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Beating Childhood Obesity: Take The COAK Pledge Today

Beating Childhood Obesity: Take The COAK Pledge Today

by macdaddy on September 20, 2010 · 1 comment

Post image for Beating Childhood Obesity: Take The COAK Pledge Today

I have two kids and a wife–they love me and want me to be around for a while. I love them and want to be around for a while. I want to help my kids make good lifestyle choices. I want to set good examples for them. I want my wife to want me. I want to walk down the street with my shoulders back, unafraid that my manboobs stick out too far. I want to fit into my 34 (or even 32) inch pants. I want to be confident about my physical appearance. I want to be healthier for my kids. These are my reasons for get fit slowly. What are yours?

I first wrote those words on October 15th, 2007. Periodically, I go back and read them again. They never fail to motivate me to keep going. I’m not that guy anymore, but sometimes I worry that I’ll be him again. When those worries creep up on me, I think back to the reasons that I’ve changed into who I am today—the kids.

The kids are in danger. It’s been said that the current generation of Americans will be the first to have a shorter life span than their parents. And a major reason for this is that WE are fat. WE are teaching our kids to be just like us. WE are teaching our kids to be fat!

They watch us eat badly and lead sedentary lives and think it’s fine for them as well. Well, it’s not fine. Our jobs as parents are to make sure that our children have better lives than we do. We should provide them with the kinds of opportunities that we missed out on. We need to protect them and teach them and guide them around the pitfalls that life will put in their way. We should shepherd them into adulthood so that they are prepared to do the same for their kids.

Did you know that:

  • If one parent is obese, there is a 50% chance that the children will also be obese. When both parents are obese, the children have an 80% chance of being obese. (Source)
  • Obesity rates over the past 30 years more than doubled among children ages 2 to 5, quadrupled among children ages 6 to 11, and more than tripled among adolescents ages 12 to 19.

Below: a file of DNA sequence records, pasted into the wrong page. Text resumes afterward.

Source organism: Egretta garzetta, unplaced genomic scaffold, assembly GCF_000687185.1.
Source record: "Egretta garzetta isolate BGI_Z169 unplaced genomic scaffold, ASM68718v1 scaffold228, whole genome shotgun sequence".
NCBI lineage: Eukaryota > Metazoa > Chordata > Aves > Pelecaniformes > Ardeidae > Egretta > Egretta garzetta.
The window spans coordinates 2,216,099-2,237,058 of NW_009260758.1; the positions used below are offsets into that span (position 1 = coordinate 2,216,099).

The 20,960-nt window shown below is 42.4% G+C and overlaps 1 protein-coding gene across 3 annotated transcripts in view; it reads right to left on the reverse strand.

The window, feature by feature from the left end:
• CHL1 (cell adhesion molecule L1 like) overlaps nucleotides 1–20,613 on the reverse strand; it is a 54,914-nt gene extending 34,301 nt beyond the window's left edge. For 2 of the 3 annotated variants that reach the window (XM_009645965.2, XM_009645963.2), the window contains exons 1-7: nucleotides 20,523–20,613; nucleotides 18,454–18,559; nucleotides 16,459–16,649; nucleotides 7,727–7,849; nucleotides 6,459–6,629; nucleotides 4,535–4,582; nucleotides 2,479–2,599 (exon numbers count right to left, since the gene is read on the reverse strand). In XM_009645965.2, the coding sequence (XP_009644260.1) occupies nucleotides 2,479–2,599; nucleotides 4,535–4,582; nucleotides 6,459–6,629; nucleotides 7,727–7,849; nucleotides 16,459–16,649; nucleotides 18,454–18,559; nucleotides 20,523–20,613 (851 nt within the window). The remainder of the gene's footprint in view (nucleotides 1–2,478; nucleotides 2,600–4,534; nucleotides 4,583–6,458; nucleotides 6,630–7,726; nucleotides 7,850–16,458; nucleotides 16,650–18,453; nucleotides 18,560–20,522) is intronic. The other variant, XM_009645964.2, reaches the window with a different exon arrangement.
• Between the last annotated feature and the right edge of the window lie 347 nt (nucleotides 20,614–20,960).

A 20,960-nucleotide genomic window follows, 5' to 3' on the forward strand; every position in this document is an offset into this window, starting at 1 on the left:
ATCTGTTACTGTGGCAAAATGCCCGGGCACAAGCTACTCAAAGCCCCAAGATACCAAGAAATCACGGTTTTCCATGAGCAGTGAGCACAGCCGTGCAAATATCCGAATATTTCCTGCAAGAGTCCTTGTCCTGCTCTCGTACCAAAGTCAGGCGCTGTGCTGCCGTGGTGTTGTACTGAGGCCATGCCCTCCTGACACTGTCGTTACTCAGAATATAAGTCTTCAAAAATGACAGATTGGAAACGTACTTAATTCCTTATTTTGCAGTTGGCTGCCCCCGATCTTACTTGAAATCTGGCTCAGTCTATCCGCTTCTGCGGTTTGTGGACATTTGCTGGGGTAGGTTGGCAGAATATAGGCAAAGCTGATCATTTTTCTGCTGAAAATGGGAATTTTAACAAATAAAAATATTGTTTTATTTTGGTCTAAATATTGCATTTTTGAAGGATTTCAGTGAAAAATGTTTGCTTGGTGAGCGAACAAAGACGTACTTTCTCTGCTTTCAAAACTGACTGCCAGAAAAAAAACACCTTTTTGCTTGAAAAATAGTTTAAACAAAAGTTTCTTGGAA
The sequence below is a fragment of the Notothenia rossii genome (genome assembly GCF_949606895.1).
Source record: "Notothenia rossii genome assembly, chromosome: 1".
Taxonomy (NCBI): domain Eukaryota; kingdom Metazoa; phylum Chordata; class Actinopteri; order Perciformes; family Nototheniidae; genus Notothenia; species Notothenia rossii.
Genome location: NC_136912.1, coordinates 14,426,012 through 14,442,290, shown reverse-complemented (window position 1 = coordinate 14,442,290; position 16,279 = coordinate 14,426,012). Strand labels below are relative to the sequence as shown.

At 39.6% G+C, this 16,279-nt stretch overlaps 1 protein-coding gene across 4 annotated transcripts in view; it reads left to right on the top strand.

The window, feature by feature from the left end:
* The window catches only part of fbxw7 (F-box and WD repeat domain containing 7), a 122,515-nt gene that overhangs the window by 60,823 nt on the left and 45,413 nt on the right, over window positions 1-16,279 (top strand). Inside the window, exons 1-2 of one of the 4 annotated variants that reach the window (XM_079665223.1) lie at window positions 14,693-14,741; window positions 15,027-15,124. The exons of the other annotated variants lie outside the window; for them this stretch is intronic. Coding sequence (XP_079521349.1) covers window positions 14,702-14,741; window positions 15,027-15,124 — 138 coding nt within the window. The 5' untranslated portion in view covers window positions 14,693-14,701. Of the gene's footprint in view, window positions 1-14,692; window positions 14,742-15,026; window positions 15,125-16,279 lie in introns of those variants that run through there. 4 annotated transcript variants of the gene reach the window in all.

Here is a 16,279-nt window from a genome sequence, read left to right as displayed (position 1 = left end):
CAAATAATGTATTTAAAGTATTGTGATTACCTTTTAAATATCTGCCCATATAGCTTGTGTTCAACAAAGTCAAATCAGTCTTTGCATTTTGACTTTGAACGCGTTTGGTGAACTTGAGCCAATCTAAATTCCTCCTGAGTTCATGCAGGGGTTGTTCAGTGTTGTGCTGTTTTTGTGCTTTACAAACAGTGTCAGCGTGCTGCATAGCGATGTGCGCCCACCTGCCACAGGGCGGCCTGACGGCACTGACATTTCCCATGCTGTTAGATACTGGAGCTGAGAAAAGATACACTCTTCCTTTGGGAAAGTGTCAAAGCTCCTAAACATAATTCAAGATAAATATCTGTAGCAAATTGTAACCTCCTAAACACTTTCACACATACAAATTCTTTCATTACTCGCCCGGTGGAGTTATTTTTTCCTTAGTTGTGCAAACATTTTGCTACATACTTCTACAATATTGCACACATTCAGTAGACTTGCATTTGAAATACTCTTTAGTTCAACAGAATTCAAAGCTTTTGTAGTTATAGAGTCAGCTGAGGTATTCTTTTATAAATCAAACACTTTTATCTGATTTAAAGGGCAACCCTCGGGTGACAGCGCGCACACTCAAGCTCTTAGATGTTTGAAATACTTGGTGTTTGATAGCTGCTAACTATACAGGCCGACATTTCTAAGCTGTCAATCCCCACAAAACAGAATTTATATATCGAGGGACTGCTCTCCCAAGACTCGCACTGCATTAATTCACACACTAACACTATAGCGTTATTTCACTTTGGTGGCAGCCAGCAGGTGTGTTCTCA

• One quarter of all US children watch 4 or more hours of television each day. TV watching is strongly correlated to weight.

September of 2010 is the first National Childhood Obesity Awareness Month. And while I think it’s a terrible thing that our society needs a month with this moniker, I’m totally on board with supporting it. The folks at Anytime Fitness have made this easy. They’ve recently launched a campaign called the Coalition of Angry Kids. The idea behind the coalition is simple. Kids learn by watching the adults around them. If adults lead healthy lifestyles, then so will their kids. Usually, it’s that simple.

In an effort to get adults up and moving, thereby setting good examples for their children, anytime fitness is asking you to take the COAK pledge today. By doing so, you’ll show your kids that being active and eating healthy is the right way to live your life. Take the pledge and anytime fitness will set you up with a:

  • FREE 30-day trial membership to Anytime Fitness
  • FREE 30-minute personal training session
  • FREE 30-day pass to Anytime Health

I don’t want my kids to feel the feelings that I felt from the 4th grade on. I don’t want them to worry about the way they look. I don’t want them to be unable to do the physical things that kids should do because they are too big. I want them to be kids, swinging from trees and running barefoot through the grass. I want them to be happy. I want them to be kids.

*Disclosure: Anytime Fitness did not provide me with anything for writing this post. It’s just a good idea!

{ 1 comment… read it below or add one }

1 Shane Ryans September 23, 2010 at 9:07 am

The thing that really gets to me about childhood obesity is that my mother made a point to make us dinner each and every night. We ate pretty balanced meals but she was a fan of southern cooking. The big difference I think is that our mothers used to not let us hang around inside all day. My mother would lock us out of the house and make us play outside. I think today’s parents have become lazy.


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